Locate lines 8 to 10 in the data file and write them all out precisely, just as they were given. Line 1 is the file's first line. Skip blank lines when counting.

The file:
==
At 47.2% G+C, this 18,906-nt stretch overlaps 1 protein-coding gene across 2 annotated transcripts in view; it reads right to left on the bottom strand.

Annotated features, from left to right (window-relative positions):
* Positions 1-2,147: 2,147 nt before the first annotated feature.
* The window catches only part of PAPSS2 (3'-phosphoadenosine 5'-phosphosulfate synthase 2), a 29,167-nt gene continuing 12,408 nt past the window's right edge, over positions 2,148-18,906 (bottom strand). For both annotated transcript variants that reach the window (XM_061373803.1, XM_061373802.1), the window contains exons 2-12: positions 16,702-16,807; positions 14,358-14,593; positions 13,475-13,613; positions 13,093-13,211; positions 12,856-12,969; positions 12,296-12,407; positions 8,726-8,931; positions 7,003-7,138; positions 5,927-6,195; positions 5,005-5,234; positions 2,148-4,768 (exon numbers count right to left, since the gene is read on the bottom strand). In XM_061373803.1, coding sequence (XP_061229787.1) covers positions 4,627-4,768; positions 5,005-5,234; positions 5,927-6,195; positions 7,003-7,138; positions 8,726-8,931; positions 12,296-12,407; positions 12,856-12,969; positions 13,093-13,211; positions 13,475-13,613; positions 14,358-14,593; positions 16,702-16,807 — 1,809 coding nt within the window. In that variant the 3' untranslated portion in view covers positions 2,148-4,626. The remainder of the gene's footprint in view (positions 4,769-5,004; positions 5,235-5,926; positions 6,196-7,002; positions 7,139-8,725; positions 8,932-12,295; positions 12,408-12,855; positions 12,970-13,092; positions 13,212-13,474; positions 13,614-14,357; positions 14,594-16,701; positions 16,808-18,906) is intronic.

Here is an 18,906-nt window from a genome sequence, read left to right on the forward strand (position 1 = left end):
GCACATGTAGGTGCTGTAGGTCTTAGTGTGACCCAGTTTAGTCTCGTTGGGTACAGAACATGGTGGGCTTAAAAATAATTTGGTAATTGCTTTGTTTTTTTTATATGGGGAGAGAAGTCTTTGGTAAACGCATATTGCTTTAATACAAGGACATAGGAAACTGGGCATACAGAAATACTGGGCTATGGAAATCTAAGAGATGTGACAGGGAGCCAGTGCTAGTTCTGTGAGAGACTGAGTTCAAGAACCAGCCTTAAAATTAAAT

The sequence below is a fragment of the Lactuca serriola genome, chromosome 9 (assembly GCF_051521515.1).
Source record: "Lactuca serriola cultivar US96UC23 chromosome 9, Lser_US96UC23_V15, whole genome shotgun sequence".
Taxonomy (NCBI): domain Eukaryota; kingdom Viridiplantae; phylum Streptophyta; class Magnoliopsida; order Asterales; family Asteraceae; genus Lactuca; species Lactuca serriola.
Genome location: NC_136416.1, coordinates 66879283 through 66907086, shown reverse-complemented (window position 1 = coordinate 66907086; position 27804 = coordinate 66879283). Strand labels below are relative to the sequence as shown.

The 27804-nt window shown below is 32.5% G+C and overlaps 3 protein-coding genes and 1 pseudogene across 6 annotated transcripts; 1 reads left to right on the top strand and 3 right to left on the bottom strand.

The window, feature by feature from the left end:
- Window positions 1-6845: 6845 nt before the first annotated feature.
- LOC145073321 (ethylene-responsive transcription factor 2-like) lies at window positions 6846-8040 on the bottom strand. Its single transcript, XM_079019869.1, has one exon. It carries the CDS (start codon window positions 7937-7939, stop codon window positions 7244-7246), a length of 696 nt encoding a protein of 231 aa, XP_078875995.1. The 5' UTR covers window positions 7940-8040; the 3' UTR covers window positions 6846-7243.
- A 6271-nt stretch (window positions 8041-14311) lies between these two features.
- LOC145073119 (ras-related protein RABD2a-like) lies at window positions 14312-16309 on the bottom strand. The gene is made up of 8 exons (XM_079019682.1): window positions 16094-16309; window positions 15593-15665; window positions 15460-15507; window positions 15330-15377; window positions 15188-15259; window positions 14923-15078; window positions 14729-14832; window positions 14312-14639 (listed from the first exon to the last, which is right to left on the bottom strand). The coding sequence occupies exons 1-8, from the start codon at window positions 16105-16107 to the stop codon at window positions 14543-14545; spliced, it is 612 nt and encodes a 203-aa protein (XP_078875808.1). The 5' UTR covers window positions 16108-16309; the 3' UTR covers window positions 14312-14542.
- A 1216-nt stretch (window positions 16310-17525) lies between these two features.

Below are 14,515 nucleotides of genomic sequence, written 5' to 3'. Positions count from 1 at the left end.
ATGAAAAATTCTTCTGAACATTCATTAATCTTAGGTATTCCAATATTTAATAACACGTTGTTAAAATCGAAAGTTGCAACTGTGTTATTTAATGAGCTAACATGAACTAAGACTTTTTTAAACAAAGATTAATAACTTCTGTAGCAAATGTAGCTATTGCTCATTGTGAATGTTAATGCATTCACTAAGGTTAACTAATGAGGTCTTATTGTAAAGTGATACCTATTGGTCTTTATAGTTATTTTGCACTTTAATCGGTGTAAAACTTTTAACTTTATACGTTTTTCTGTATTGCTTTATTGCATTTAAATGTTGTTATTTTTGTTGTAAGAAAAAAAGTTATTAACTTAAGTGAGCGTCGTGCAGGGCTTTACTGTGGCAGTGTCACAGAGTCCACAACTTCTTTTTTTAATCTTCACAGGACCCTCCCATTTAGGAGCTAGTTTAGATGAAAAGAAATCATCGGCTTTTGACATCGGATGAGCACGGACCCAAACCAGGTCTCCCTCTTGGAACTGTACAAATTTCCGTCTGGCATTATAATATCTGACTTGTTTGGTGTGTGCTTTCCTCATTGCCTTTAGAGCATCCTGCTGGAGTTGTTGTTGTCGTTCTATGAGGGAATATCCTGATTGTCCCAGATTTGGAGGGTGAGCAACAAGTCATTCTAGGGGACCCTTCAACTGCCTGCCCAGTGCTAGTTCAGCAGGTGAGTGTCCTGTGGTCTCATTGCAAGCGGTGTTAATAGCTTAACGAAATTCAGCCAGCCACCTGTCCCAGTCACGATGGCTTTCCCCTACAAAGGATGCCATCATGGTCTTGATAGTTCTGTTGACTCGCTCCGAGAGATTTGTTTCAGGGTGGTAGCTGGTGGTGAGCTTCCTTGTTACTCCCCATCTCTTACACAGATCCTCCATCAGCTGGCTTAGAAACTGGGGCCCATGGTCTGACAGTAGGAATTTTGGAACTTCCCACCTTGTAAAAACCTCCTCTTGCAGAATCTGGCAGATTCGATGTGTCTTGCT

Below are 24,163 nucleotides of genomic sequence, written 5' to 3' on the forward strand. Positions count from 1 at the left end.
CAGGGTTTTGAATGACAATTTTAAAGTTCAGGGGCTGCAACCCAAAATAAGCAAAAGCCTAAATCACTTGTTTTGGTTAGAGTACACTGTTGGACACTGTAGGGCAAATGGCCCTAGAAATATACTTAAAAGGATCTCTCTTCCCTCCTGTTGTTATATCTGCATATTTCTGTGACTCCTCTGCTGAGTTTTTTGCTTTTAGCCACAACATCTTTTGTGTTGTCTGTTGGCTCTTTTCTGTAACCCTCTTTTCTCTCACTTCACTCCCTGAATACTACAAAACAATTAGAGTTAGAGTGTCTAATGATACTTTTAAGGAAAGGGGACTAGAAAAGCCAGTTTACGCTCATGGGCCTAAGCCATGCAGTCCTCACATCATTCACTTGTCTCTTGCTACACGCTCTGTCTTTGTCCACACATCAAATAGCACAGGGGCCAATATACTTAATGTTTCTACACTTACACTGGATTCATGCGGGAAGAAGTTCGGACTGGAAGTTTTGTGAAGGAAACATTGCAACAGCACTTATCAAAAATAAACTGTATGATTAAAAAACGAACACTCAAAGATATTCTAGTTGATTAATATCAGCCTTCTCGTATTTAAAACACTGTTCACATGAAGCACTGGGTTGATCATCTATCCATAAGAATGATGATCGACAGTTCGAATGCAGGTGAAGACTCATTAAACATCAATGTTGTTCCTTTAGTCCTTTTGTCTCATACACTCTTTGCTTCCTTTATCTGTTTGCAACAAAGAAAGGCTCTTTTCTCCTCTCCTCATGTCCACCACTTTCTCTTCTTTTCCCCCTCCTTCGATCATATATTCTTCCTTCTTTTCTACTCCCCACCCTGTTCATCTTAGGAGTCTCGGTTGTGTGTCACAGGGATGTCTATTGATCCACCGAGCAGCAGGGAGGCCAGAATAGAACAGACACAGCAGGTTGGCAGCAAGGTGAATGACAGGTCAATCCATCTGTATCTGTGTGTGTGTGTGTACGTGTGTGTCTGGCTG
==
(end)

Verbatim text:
Source record: "Lactuca serriola cultivar US96UC23 chromosome 9, Lser_US96UC23_V15, whole genome shotgun sequence".
Taxonomy (NCBI): domain Eukaryota; kingdom Viridiplantae; phylum Streptophyta; class Magnoliopsida; order Asterales; family Asteraceae; genus Lactuca; species Lactuca serriola.
Genome location: NC_136416.1, coordinates 66879283 through 66907086, shown reverse-complemented (window position 1 = coordinate 66907086; position 27804 = coordinate 66879283). Strand labels below are relative to the sequence as shown.